There are shown warp strands I, filling strands 2, and binder strands or threads 3.. In articles for' use as brake lining, clutch facing, or the like, 35 these strands should be relatively strong and heat-resistant. Such a material is asbestos yarn containing wire-reenforcement, such as one or more strands of fine brass wire and frequently referred to as wire-inserted".asbestos yarn.

There are also shown inwardly disposed, closely spaced elongated masses 4 of friction compound. These masses in the article as originally fabricated are suitably a plurality of approximately parallel strips in spaced relationship to each other, extending longitudinally between the face and back portions of the article. These strips may be preformed and preinserted in convenient manner as stufler strands at the time the strands of asbestos yarn or the like are being intercrossed to form the fabricated article.

It will be observed that the binder threads in the woven listing illustrated in Figs. 1-5 tie or lace the face and back portions together at close intervals from edge to edge, and that the binder threads through the spaces between 'a plurality of strips of rubber friction compound the several discrete strips of friction compound.

It will be observed also that the strips of friction compound may constitute a single set of stuifer strands, as illustrated in Figs. 1 and 2,

or a plurality of sets in the multiply articles shown in Figs..3 and 4. v

The strips of friction compound referred to should'be self-sustaining, that is, adapted to be manipulated in weaving or braiding without excessive breakage or deformation, in distinction from a fluid compound such as a solution of a friction compound in a large proportion of liquid solvent. Such self-sustaining strips are to be distinguished also from compounds supported as a coating upon a strand of yarn or the like. The strips are suitably plastic to the degree that they may be deformed and impregnated into adjacent yam during the pressing operation which will be referred to later.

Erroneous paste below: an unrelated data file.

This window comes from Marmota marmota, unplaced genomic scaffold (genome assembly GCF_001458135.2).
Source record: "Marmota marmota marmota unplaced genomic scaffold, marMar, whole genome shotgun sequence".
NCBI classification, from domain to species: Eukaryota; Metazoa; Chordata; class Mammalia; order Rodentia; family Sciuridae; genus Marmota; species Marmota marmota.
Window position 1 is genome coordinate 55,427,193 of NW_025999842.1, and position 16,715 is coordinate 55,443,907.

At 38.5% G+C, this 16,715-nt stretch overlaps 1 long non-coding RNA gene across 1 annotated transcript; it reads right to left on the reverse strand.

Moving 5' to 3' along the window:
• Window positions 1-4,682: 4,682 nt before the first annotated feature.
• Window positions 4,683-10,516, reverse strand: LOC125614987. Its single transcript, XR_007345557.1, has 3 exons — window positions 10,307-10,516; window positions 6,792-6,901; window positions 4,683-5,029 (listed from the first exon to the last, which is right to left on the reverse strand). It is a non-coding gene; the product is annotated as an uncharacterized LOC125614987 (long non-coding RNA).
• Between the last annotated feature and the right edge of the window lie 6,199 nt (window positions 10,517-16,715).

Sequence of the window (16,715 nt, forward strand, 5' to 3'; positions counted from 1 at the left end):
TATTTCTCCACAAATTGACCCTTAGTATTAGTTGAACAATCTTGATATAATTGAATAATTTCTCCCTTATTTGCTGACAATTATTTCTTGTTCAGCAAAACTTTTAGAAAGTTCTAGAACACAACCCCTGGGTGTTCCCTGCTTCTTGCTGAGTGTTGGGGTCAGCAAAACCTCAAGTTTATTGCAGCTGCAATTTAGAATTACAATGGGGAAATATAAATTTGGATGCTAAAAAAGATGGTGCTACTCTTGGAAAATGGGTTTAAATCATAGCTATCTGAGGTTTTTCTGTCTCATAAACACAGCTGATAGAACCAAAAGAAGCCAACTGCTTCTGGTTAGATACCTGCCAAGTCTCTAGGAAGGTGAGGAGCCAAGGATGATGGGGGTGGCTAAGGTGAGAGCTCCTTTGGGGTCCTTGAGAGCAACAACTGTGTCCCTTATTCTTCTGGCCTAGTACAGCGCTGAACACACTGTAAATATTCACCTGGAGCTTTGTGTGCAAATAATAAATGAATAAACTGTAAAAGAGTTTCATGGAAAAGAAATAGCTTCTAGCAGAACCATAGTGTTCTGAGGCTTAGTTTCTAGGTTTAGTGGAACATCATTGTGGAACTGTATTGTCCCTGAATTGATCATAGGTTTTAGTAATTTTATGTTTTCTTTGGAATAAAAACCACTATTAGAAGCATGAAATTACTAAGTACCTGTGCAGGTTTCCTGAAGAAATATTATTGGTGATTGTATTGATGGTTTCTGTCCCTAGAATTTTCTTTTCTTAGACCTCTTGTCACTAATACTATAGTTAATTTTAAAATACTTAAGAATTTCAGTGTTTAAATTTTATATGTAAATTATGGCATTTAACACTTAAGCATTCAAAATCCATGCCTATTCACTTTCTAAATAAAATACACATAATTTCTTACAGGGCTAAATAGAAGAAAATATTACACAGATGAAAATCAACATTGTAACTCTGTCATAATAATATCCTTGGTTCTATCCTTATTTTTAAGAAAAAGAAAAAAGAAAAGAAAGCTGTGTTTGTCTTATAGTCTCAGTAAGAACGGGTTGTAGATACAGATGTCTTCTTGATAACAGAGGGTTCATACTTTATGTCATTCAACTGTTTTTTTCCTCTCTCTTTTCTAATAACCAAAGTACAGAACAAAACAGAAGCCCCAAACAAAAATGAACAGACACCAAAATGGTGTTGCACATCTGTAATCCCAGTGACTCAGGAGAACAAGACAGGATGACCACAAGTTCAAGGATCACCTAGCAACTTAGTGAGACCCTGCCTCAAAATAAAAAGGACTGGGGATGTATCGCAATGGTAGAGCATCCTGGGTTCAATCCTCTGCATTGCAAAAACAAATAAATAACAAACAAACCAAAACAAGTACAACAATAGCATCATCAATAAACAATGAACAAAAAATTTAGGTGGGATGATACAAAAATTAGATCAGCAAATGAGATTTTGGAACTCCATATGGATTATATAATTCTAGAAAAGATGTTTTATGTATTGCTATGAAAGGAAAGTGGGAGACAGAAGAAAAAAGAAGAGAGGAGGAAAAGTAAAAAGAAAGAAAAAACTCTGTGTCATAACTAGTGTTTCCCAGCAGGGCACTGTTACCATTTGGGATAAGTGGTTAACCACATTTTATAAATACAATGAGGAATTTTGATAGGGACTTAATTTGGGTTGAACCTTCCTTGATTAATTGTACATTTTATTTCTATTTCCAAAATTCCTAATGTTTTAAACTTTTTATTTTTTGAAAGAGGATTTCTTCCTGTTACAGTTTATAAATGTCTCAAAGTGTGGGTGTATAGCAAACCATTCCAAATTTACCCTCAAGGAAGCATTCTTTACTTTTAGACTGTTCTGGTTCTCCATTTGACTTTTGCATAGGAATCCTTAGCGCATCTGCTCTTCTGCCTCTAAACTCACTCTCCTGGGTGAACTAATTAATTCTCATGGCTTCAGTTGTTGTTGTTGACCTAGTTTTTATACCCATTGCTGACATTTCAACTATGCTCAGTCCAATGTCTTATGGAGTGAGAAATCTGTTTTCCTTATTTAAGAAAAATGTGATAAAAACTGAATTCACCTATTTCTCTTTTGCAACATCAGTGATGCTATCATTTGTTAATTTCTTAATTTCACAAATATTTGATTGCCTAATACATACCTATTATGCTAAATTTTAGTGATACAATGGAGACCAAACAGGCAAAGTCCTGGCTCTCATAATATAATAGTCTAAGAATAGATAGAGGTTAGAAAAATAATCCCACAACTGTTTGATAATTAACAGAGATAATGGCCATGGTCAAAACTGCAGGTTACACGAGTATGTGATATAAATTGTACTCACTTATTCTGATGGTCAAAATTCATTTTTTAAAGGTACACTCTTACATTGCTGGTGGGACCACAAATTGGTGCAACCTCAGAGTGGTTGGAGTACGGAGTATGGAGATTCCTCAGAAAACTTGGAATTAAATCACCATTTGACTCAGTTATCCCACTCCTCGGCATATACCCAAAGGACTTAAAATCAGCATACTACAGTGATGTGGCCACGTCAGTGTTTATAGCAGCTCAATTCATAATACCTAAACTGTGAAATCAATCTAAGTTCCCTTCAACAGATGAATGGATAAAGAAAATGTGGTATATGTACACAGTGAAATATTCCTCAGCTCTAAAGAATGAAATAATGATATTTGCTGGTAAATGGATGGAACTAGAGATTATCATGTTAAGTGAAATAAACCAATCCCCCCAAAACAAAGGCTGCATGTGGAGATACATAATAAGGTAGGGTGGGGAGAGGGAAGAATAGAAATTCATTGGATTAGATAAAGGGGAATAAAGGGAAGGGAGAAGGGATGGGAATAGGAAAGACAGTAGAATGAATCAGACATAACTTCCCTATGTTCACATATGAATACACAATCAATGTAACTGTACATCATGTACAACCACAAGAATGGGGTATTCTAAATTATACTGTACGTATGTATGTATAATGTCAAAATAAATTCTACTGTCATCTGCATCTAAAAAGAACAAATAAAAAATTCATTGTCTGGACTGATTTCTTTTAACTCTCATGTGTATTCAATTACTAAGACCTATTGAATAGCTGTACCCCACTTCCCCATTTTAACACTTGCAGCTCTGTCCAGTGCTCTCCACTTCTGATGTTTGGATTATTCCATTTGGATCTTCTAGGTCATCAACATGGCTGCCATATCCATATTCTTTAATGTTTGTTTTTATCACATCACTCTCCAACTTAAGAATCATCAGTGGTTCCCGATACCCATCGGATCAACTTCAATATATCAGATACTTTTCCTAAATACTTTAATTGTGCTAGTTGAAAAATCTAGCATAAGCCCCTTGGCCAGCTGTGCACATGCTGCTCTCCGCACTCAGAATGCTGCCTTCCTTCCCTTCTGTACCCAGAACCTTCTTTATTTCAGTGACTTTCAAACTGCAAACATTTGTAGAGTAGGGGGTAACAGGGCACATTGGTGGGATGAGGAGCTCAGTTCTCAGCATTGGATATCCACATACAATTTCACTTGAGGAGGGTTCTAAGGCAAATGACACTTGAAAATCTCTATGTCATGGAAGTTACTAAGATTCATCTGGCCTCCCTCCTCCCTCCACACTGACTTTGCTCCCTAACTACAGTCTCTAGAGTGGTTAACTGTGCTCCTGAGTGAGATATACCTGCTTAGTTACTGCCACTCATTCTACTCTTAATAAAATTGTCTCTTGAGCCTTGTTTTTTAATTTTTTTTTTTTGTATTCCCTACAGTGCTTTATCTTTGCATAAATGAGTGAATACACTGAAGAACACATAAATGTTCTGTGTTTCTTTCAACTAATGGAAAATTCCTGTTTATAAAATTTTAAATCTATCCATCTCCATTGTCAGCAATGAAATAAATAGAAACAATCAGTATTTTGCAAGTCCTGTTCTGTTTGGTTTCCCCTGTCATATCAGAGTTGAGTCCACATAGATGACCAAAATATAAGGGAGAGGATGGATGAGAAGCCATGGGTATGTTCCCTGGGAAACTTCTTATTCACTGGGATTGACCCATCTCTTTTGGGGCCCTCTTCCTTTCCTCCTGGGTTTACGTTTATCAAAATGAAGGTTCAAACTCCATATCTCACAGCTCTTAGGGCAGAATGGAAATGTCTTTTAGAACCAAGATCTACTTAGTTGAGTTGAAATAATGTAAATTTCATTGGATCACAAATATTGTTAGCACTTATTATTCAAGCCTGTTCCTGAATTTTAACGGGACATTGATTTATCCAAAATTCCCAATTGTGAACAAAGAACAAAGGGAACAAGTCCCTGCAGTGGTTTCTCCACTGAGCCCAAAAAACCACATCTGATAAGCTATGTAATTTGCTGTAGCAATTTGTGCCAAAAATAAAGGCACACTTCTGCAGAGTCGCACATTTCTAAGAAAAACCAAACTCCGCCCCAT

' It will be observed that the face and back portions of the article are structurally continuous at the two edge portions 5 and 6, since the filler strands pass from face to back at the said edge portions, and that the article resembles somewhat a flattened tube in which the face and back portions are not only continuous at their edges but also are held together at close intervals from edge to edge, by means of the binder threads. It will be apparent also that such a structure is adapted to prevent separation of the face from the back. The structure is adapted, likewise, to prevent separation within the face or back, inasmuch as the face and back are each integrally fabricated. Such a structure is to be distinguished from one in'which separate strips are adhered together to form an apparently continuous face or back.

In the modification illustrated in section in Fig. 5 there is formed a structure similar to that illustrated in Figs. 1- and 2, except that the strips of friction compound are incorporated as warp threads 1, forming a part of the face or back of the article. I v

In the modification illustrated in Fig. 6,- the strips of friction compound are used as binder threads 8, to replace part of the wire-reenforced asbestos binder threads 3. In such a structure the preinserted friction compound extends throughout the article from face to back.

The friction compound constituting these strips, illustrated in Figs. 5 and 6, is preferably one that is relatively strong and tough.

Fig. '7 shows in section a finished article adapted for use as a brake lining and containing exteriorly applied friction compounds 9, in addition to the preinserted strips 4. This article has also been compressed and the friction compound therein hardened, as will be described later.

The making ,of the improved article of the present invention will be illustrated by specific examples of the formation of the articles illustrated in the intermediate or development stage in Figs. 1, 2, and and in the finished condition in Figs. 7 and 8. I

Using conventional equipment, including a narrow fabric loom adapted for use in weaving brake lining from wire-reenforced asbestos yarn.

. there is formed a brake lining listing or band consisting of a double plain weave with addi- Ltional series of binder threads interlacing the face and back portionsjn predetermined manner and positions and tying the face and back portions together at close intervals from edge to edge. At the time this band is being woven,